friends will get up the usual fare. We like
An exchange gives reasons for not publish
ing a poetic effusion as follows : "The rhyme
sounds like pumpkins rolling over a barn floor,
while some of the lines appear to have been
measured with a yardstick, and others with a
ten-foot pole." Is this applicable to any of
the "poets" hereaways.
Valentine Houser, son of Mr. Christian Hou
ser, of Hollidaysburg, had the flesh torn from
the front part of one of his thighs, and receiv
ed severe contusions on the right temple and
shoulder, in consequence of the breaking of a
crane while hoisting a four ton casting, a few
days ago, in the Altoona Manufacturing Com
pany's works. His escape from instant death
was very miraculous.
TIIE MONARdII OF ADVERTISERS.—
What an enterprising Doctor made by a judicious
use of Printer's Ink-Z.llelmbold's princely turn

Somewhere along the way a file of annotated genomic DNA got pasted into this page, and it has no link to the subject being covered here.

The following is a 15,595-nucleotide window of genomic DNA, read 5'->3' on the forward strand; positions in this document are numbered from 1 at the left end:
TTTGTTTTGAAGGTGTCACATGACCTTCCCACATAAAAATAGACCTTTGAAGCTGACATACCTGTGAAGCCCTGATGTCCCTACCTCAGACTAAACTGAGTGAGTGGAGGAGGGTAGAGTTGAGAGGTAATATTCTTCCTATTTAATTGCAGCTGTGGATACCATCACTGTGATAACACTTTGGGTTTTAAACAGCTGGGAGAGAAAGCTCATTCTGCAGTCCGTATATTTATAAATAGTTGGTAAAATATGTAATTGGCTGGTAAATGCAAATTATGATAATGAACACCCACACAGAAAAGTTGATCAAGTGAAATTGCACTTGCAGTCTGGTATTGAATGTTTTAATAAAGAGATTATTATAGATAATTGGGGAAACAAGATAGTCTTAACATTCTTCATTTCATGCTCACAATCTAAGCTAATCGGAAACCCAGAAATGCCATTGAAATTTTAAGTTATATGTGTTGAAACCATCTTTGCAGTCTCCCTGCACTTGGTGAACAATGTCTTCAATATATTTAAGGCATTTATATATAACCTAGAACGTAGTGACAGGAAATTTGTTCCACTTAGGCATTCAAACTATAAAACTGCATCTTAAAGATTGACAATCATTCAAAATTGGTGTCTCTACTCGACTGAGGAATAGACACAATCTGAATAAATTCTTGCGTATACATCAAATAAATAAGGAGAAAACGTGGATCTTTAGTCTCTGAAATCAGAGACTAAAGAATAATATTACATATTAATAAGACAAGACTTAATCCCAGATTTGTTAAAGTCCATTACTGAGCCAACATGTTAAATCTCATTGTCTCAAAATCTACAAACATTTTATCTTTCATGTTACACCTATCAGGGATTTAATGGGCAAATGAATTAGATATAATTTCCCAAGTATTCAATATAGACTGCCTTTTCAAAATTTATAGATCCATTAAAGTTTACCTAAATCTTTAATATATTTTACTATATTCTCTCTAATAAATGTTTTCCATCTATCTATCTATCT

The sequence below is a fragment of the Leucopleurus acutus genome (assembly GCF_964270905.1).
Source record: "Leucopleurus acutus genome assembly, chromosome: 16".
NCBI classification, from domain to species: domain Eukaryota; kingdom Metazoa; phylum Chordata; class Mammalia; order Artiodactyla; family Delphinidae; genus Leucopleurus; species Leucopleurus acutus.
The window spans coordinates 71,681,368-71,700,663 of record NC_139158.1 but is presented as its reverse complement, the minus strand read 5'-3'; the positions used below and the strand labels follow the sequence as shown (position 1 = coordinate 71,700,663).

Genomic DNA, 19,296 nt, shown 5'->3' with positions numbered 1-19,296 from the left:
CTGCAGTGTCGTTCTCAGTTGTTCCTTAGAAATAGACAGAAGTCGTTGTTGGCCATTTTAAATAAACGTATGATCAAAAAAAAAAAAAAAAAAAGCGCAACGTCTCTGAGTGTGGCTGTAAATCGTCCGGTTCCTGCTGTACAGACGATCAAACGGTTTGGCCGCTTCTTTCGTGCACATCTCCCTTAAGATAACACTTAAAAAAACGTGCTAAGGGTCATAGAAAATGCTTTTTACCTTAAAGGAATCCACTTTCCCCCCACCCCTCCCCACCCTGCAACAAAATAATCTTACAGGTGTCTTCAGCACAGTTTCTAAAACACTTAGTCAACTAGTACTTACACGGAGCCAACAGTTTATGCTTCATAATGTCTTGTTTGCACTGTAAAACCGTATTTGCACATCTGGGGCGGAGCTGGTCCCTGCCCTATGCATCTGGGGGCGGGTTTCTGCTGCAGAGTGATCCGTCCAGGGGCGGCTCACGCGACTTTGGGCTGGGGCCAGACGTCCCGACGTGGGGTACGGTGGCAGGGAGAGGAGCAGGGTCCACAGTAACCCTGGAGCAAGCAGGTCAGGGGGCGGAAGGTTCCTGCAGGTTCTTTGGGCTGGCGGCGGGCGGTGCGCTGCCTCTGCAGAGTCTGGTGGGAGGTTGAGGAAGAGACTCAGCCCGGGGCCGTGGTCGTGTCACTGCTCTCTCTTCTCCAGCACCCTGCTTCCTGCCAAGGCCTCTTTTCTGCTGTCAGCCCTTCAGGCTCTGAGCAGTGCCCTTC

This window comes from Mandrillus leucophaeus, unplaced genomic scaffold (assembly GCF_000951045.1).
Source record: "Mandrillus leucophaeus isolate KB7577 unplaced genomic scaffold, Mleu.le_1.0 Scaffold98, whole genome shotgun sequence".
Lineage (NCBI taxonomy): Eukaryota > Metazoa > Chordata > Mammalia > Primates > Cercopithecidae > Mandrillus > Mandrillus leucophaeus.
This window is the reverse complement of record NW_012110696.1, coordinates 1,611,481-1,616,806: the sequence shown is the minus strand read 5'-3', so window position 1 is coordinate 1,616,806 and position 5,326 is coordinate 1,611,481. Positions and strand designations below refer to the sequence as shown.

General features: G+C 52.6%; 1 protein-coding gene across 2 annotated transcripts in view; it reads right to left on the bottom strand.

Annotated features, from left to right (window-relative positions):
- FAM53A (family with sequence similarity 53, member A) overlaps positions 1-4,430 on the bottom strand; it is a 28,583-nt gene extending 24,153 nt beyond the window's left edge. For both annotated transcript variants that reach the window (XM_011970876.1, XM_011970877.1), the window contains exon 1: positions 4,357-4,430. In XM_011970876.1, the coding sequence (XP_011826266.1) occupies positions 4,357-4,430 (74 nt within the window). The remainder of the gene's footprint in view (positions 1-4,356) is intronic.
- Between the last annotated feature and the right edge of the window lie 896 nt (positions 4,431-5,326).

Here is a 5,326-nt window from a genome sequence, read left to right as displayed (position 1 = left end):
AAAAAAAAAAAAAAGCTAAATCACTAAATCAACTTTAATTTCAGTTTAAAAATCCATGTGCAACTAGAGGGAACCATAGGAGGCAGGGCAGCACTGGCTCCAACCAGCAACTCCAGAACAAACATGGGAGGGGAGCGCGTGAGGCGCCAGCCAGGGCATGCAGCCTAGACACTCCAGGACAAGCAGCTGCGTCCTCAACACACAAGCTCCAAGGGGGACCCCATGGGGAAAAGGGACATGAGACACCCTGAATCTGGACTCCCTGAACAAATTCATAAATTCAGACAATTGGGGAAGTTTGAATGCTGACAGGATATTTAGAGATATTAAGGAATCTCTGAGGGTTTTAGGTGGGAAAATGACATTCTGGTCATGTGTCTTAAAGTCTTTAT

out.—llelmbold's big sleigh was out in the
Park yesterday with a load of Judges and
Generals. A Sun man, meeting the Doctor
asked him how much the bells cost.
"They're gold plated. There are 378 of
them. They cost me $970," answered the
little giant of the medical world.
On further inquiry the reporter learned that
the harness cost nearly $4,000, and the buffalo
robes $1,850. Thinking that a man with such
a turnout ought to be worth something, the
reporter came down town and hunted up the
Doctor's assets. Ile found them to be as fol
Five story Lrown stone store 594 Broadway, $2OO 000
Stock in store, 100 000
Furniture in private residence,
Horses, carriages, sleighs, harness, and the finest
turnout ill the world, 30 000
Stores at Long Branch, 60 000
Hotels at Long Branch, 35 000
Cottages at Long Branch, 25 000
Furnitute in cottages, 10 000
Land in Long Branch, 120 000
Stocklin the Philadelphia labratory, 150 000
The reporter learned that the Doctor owns,
in addition to the above, several lots on Mad
ison and Fifth Avenues, and some on the
Boulevards. The reporter was assured that
there was not a pencil mark against all this
property. The Doctor's business is immense.
The orders have reached $30,000 and $40,000